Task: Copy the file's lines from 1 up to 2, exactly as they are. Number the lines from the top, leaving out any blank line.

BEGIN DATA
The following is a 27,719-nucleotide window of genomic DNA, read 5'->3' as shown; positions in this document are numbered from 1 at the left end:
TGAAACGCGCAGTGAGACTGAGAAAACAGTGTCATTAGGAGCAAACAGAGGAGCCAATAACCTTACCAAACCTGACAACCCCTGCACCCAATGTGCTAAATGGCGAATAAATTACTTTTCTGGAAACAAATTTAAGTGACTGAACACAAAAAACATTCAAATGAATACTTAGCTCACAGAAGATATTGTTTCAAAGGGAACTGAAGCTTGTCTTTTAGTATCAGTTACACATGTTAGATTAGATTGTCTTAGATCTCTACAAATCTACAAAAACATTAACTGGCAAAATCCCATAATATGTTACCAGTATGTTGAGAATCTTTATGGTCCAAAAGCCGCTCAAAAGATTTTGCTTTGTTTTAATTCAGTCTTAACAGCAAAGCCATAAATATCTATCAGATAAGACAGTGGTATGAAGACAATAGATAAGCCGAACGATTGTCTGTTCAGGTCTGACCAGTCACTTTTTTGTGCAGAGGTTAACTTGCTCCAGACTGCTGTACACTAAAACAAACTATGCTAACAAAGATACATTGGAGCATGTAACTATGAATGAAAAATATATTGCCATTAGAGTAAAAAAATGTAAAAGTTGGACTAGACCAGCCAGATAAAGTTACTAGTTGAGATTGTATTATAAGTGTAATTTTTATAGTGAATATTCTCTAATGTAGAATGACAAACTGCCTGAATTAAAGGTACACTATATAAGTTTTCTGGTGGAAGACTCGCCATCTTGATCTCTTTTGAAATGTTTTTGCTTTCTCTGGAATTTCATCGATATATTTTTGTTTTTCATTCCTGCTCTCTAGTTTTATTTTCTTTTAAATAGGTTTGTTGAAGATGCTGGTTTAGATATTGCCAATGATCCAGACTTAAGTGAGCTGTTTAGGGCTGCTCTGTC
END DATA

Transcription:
The following is a 27,719-nucleotide window of genomic DNA, read 5'->3' as shown; positions in this document are numbered from 1 at the left end:
TGAAACGCGCAGTGAGACTGAGAAAACAGTGTCATTAGGAGCAAACAGAGGAGCCAATAACCTTACCAAACCTGACAACCCCTGCACCCAATGTGCTAAATGGCGAATAAATTACTTTTCTGGAAACAAATTTAAGTGACTGAACACAAAAAACATTCAAATGAATACTTAGCTCACAGAAGATATTGTTTCAAAGGGAACTGAAGCTTGTCTTTTAGTATCAGTTACACATGTTAGATTAGATTGTCTTAGATCTCTACAAATCTACAAAAACATTAACTGGCAAAATCCCATAATATGTTACCAGTATGTTGAGAATCTTTATGGTCCAAAAGCCGCTCAAAAGATTTTGCTTTGTTTTAATTCAGTCTTAACAGCAAAGCCATAAATATCTATCAGATAAGACAGTGGTATGAAGACAATAGATAAGCCGAACGATTGTCTGTTCAGGTCTGACCAGTCACTTTTTTGTGCAGAGGTTAACTTGCTCCAGACTGCTGTACACTAAAACAAACTATGCTAACAAAGATACATTGGAGCATGTAACTATGAATGAAAAATATATTGCCATTAGAGTAAAAAAATGTAAAAGTTGGACTAGACCAGCCAGATAAAGTTACTAGTTGAGATTGTATTATAAGTGTAATTTTTATAGTGAATATTCTCTAATGTAGAATGACAAACTGCCTGAATTAAAGGTACACTATATAAGTTTTCTGGTGGAAGACTCGCCATCTTGATCTCTTTTGAAATGTTTTTGCTTTCTCTGGAATTTCATCGATATATTTTTGTTTTTCATTCCTGCTCTCTAGTTTTATTTTCTTTTAAATAGGTTTGTTGAAGATGCTGGTTTAGATATTGCCAATGATCCAGACTTAAGTGAGCTGTTTAGGGCTGCTCTGTC